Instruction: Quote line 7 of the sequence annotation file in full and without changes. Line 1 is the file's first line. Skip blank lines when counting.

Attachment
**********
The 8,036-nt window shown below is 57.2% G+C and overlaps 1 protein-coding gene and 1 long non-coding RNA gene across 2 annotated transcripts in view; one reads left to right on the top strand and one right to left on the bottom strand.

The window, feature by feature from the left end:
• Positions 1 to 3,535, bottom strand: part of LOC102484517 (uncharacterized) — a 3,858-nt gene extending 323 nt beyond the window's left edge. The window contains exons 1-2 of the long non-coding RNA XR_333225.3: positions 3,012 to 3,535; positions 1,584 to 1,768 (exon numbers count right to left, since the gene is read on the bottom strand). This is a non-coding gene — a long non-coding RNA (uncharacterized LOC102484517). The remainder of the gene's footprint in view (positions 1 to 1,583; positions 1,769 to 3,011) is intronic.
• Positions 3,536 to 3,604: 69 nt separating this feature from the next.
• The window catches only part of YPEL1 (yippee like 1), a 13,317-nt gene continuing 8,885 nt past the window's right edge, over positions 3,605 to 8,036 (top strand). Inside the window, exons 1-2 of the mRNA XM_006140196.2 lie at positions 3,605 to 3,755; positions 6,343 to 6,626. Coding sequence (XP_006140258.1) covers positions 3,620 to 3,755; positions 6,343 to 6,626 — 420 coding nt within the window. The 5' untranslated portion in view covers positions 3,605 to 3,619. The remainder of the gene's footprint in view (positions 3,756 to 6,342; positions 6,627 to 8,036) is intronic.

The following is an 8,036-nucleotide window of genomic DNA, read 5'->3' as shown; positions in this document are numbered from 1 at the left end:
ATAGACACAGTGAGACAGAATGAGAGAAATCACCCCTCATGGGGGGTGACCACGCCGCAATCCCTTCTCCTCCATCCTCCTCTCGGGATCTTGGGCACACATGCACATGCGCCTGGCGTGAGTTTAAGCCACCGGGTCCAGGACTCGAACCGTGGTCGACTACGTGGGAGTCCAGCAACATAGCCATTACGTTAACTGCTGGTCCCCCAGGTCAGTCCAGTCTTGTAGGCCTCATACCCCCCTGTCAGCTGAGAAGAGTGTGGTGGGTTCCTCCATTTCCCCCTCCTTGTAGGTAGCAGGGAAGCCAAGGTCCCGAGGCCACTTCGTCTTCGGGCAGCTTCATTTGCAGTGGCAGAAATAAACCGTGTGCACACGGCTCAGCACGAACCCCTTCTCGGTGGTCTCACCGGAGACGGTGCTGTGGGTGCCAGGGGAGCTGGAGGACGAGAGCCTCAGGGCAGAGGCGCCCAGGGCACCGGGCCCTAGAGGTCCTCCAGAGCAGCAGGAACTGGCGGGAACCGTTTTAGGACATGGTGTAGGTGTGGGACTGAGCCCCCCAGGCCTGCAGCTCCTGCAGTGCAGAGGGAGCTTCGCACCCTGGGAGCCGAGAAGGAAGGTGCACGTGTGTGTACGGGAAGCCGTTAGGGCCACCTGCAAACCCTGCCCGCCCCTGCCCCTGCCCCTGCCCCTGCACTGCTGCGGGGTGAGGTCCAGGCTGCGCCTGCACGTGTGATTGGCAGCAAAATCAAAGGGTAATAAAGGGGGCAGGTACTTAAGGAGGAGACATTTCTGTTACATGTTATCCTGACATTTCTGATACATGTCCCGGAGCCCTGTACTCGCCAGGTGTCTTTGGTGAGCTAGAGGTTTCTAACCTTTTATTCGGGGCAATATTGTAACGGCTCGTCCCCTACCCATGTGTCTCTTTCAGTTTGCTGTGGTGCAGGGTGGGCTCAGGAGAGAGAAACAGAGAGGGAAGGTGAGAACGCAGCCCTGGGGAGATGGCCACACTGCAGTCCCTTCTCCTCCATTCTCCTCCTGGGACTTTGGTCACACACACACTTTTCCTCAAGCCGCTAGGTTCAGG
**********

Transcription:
ATAGACACAGTGAGACAGAATGAGAGAAATCACCCCTCATGGGGGGTGACCACGCCGCAATCCCTTCTCCTCCATCCTCCTCTCGGGATCTTGGGCACACATGCACATGCGCCTGGCGTGAGTTTAAGCCACCGGGTCCAGGACTCGAACCGTGGTCGACTACGTGGGAGTCCAGCAACATAGCCATTACGTTAACTGCTGGTCCCCCAGGTCAGTCCAGTCTTGTAGGCCTCATACCCCCCTGTCAGCTGAGAAGAGTGTGGTGGGTTCCTCCATTTCCCCCTCCTTGTAGGTAGCAGGGAAGCCAAGGTCCCGAGGCCACTTCGTCTTCGGGCAGCTTCATTTGCAGTGGCAGAAATAAACCGTGTGCACACGGCTCAGCACGAACCCCTTCTCGGTGGTCTCACCGGAGACGGTGCTGTGGGTGCCAGGGGAGCTGGAGGACGAGAGCCTCAGGGCAGAGGCGCCCAGGGCACCGGGCCCTAGAGGTCCTCCAGAGCAGCAGGAACTGGCGGGAACCGTTTTAGGACATGGTGTAGGTGTGGGACTGAGCCCCCCAGGCCTGCAGCTCCTGCAGTGCAGAGGGAGCTTCGCACCCTGGGAGCCGAGAAGGAAGGTGCACGTGTGTGTACGGGAAGCCGTTAGGGCCACCTGCAAACCCTGCCCGCCCCTGCCCCTGCCCCTGCCCCTGCACTGCTGCGGGGTGAGGTCCAGGCTGCGCCTGCACGTGTGATTGGCAGCAAAATCAAAGGGTAATAAAGGGGGCAGGTACTTAAGGAGGAGACATTTCTGTTACATGTTATCCTGACATTTCTGATACATGTCCCGGAGCCCTGTACTCGCCAGGTGTCTTTGGTGAGCTAGAGGTTTCTAACCTTTTATTCGGGGCAATATTGTAACGGCTCGTCCCCTACCCATGTGTCTCTTTCAGTTTGCTGTGGTGCAGGGTGGGCTCAGGAGAGAGAAACAGAGAGGGAAGGTGAGAACGCAGCCCTGGGGAGATGGCCACACTGCAGTCCCTTCTCCTCCATTCTCCTCCTGGGACTTTGGTCACACACACACTTTTCCTCAAGCCGCTAGGTTCAGG